Similarly, the theoretical benchmark of perfect competition, which is usually used to justify 'competition' and anti-trust laws, besides being Utopian is also misleading about the nature of competition in a real world economy. Efficient economic performance does not only depend upon the imitative competition emphasised by perfect competition, where a large number of firms produce and supply identical goods. It also depends upon the innovative competition, particularly of the creatively destructive type, emphasised by Schumpeter. Most innovations are like a race in which the 'winner takes all'. The existence of patents and other devices to prevent imitative competition allows the winners in innovative competition to secure a big payoff for their innovative effort. Thus in a dynamic market economy there will be many dimensions of competition- some as with the imitative competition of perfect competition requiring a large number of firms in an industry, others as in innovative competition perhaps only one. Given the incommensurability of these different dimensions of competition, in an efficient dynamic economy there can be no single measure of competitiveness such as market concentration to judge its efficiency.

Nor will 'rate of return' or 'price cap' regulations so beloved of the anti-trust industry ensure competition at large. For, if besides imitative, there is also innovative competition, actual competition will always have some elements of a contest in which some economic agents win and others lose. It would be inappropriate to judge the intensity of competition of such a contest by the ex post rate of return to the winner. This would be like judging the rate of return to investment in a lottery by the returns only of the winners, forgetting the wagers lost by the losers. So if a proper rate of return for the innovative elements of competition were to be calculated it would have to include the costs of all those who competed to become incumbents and lost. But such a meaningful rate of return will be impossible to calculate in practice.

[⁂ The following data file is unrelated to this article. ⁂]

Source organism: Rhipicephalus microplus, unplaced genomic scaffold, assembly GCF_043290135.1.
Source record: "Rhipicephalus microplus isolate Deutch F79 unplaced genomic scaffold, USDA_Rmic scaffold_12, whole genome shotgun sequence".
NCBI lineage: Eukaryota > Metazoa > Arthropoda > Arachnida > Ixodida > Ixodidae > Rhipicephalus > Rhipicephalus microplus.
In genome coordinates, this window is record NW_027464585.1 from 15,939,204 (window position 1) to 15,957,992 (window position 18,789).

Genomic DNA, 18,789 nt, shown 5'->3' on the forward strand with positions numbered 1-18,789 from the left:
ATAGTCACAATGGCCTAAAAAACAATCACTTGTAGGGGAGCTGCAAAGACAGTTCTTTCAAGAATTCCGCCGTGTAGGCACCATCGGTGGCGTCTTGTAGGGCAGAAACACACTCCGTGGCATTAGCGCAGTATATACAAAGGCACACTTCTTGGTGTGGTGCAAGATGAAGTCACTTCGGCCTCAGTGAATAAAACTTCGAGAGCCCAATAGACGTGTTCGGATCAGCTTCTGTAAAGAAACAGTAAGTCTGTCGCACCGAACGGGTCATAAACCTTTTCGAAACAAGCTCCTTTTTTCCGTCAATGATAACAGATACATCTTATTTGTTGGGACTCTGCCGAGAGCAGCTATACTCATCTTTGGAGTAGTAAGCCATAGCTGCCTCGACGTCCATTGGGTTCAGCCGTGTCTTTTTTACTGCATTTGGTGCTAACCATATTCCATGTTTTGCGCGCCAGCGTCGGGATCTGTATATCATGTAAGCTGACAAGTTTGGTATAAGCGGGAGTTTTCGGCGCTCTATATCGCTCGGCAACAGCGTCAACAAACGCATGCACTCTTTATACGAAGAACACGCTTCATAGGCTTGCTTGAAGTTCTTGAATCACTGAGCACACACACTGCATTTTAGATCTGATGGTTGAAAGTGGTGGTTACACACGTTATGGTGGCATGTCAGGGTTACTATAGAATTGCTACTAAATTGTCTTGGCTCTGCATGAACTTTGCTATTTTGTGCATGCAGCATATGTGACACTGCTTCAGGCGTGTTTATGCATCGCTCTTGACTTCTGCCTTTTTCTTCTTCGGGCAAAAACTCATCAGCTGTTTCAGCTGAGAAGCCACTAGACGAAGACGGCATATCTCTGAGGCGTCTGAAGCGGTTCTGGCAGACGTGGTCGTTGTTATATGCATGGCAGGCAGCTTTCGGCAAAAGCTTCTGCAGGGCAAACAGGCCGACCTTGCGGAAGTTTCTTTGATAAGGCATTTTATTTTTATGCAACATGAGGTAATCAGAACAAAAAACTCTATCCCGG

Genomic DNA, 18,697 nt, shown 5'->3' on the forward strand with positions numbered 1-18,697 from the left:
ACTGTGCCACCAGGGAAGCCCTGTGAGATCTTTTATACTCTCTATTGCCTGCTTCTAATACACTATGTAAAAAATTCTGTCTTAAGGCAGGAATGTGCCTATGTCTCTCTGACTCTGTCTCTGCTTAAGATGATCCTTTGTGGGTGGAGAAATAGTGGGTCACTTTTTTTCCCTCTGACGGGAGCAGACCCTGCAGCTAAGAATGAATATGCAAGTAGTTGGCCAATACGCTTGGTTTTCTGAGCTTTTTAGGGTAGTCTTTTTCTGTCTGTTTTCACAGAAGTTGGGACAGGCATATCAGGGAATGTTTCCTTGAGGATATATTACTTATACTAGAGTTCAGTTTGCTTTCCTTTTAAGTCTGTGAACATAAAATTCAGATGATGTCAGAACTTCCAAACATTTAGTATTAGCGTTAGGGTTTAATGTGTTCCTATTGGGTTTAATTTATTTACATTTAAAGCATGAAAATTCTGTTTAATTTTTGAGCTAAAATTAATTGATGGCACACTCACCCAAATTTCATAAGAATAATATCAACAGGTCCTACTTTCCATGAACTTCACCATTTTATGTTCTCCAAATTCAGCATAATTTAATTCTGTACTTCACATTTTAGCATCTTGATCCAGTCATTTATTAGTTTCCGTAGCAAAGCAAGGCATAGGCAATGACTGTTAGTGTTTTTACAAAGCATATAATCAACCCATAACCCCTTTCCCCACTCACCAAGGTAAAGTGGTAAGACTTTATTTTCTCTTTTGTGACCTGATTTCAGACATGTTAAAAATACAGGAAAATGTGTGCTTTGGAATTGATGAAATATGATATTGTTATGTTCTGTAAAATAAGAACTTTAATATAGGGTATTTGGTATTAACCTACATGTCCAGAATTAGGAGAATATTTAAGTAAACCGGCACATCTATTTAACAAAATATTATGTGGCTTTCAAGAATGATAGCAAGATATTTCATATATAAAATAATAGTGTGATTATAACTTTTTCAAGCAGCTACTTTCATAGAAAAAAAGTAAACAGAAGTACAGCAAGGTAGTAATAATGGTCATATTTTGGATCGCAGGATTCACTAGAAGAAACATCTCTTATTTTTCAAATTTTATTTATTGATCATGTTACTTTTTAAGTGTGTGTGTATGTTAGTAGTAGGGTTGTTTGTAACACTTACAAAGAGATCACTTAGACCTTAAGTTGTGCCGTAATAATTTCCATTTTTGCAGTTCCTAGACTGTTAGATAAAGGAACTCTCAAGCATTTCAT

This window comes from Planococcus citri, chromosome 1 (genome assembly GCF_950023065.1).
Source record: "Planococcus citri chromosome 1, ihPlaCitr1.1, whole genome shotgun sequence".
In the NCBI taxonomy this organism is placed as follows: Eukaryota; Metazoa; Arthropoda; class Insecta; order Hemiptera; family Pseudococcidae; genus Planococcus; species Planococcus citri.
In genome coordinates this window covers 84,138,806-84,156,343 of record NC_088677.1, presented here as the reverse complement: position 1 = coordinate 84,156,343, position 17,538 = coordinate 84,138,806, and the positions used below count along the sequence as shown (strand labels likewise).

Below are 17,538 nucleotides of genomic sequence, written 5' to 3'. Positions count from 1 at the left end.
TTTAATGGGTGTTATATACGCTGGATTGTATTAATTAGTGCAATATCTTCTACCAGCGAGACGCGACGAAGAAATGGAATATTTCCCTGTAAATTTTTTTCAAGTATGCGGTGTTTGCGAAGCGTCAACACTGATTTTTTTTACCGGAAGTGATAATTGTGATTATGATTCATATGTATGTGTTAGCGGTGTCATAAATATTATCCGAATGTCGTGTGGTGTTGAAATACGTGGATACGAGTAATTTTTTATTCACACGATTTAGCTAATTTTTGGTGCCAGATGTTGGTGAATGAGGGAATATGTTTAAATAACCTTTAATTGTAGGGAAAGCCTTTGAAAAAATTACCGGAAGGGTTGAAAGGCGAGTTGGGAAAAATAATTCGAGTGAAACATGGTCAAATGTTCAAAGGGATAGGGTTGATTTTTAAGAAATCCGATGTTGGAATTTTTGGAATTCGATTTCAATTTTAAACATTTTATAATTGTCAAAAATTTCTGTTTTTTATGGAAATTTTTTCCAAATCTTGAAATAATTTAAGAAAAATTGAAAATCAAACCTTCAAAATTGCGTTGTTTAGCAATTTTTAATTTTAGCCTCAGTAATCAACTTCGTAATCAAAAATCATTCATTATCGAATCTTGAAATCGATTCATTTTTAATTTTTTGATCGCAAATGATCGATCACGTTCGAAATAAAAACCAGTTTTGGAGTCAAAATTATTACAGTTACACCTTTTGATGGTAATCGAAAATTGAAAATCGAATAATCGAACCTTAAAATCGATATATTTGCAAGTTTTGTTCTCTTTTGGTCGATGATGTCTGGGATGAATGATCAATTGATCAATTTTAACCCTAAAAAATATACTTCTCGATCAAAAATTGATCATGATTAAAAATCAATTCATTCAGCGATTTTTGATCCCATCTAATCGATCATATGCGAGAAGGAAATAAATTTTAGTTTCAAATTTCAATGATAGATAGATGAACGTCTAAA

Given, these powerful arguments against any anti-trust or 'competition' laws, why do most advanced economies nevertheless have them? The answer is the example of the dominant economy- the US. But its Sherman Act was the result of populism, and its economic rationale as I have tried to show is in shreds. Its continuance and attraction for other governments shows the final danger in going down this route. As a large amount of research in the US has shown (see G.Stigler:Chicago Studies in Political Economy) regulatory agencies are inevitably captured by the companies being regulated, so that such regulations instead of promoting competition create government mediated barriers to entry which nurture monopolies. Combined with the self-interest of the anti-trust lawyers and industrial organisation academics then called in to service this state 'industry', there is a powerful coalition of rent-seeking interests which will prevent its demise. As India is only gradually escaping from the rent-seeking society created by Nehruvian planning it will be a disaster if it merely exchanges it for one based on regulation.

Our conclusions can be brief. Adam Smith was right. To ensure effective competition the government needs only to get rid of regulations on business both big and small. The best pro competition and anti- monopoly policy for a developing country like India is free trade. By totally rejecting the rent-seeking recommendations of the Competition commission- dominated by lawyers and bureaucrats-for any competition law, the government will not only strike a blow for the dynamic efficiency of the Indian economy but also blaze a global trail - much as Lady Thatcher did with privatization- based on sound economic principles.


* This article is based on Chp.5 of the author's Unfinished Business, Oxford University Press, New Delhi.